There is more savvy here than in some similar communities. They have no truck with thorium purists – lovely though that approach might be, the technology is not ready yet, and we need to act straight away. (Of course, it takes quite a bit of time to get a conventional reactor up an running too, but not to the point that it couldn’t still make a difference.) Thorium will be useful in the future, they suggest, if we plug the gap with the materials we are already able to use.

Therein, however, lies the biggest problem, and it’s rather shocking that it doesn’t get a mention. The bulk of geological surveys done on fissile material suggest that there simply isn’t enough of it close enough to the Earth’s surface for realistic mining operations to reach it. What we can access might last us a century or two but then we would be back to square one. Ultimately, nuclear power is not a sustainable solution. It might be part of the immediate solution, but the case for that cannot be effectively made by people who are advocating a pipe dream. It’s a beautiful dream. For those of us who have spent all our lives aware of climate change, the idea of being able to relax one day and truly believe that it’s all going to be alright (or at least not any more wrong) is very appealing. It’s just not realistic.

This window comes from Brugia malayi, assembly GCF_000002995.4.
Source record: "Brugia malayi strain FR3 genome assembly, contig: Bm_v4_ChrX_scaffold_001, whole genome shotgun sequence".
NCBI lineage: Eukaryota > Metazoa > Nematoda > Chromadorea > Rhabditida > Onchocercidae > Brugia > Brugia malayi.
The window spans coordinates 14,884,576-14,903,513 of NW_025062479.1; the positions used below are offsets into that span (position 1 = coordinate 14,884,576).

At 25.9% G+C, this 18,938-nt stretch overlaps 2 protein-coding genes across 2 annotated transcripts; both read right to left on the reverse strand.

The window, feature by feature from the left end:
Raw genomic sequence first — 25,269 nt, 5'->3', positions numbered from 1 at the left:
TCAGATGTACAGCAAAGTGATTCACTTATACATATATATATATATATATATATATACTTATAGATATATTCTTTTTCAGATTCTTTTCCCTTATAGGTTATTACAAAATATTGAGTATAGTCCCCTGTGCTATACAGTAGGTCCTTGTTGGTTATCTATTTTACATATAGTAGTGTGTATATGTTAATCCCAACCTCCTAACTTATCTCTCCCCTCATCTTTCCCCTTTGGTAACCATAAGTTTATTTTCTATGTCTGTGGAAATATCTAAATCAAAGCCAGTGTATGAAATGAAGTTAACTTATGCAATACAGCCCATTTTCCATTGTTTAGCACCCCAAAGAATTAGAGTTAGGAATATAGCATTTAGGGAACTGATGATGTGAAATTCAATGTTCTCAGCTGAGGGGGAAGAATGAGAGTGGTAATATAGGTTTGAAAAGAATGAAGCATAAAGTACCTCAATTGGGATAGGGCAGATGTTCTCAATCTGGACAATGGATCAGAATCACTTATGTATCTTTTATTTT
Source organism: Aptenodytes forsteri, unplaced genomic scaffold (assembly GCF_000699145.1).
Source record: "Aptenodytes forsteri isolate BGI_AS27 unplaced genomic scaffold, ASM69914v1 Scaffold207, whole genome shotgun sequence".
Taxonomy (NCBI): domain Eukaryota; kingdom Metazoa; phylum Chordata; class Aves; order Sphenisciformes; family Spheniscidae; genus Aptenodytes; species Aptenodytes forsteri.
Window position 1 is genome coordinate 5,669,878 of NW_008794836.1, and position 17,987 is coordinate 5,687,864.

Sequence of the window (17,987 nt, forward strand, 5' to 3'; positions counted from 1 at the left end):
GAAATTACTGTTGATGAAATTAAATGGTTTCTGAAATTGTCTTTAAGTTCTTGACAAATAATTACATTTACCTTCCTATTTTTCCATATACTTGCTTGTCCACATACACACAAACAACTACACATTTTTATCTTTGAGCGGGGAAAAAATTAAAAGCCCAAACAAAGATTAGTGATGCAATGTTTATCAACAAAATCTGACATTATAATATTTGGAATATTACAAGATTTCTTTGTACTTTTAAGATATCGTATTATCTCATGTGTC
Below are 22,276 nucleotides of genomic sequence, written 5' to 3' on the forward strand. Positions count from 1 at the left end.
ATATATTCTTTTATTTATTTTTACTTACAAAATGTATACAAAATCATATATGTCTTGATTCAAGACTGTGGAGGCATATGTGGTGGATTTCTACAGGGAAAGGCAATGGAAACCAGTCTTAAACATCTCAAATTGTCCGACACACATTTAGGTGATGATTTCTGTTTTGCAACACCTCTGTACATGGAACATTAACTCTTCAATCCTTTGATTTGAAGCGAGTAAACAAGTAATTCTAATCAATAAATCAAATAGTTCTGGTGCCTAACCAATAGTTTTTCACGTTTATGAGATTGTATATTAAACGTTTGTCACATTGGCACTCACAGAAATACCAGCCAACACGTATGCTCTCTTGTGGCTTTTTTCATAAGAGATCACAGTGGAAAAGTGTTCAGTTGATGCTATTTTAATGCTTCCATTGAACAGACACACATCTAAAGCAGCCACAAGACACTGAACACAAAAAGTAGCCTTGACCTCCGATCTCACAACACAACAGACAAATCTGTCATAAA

If the scientists in this group have a counterargument (difficult though it is to see where that could come from), we don’t hear it. Atomic Hope is intriguing as a portrait of a movement, but falls well short as an interrogation of a scientific proposition. Its criticism of renewables is trite and takes no account of battery technology (including green battery technology), which is currently one of the most rapidly advancing areas of tech. Like Jeff Gibbs’ Planet Of The Humans, it gives the worrying impression of functioning as a vehicle for people trying to get an idea into the public sphere through the back door. Most film critics – and most documentarians – do not have scientific training and are all too easily persuaded of ideas which would not stand up to peer review. Science documentaries have an important role to play but need to be approached with caution.

Reviewed on: 21 Jun 2023
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Is nuclear energy the solution to the climate crisis? Whether it is the only carbon-neutral technology capable of tackling the crisis or a fatally convenient stopgap, time is running out.

Director: Frankie Fenton

Writer: Frankie Fenton

Starring: Madison Czerwinski, Ben Heard, Moto-Yasu Kinoshita, John Kutsch, Eric Glen Meyer, Iida Ruishalme

Year: 2022

Runtime: 82 minutes

Country: Ireland


Docs Ireland 2023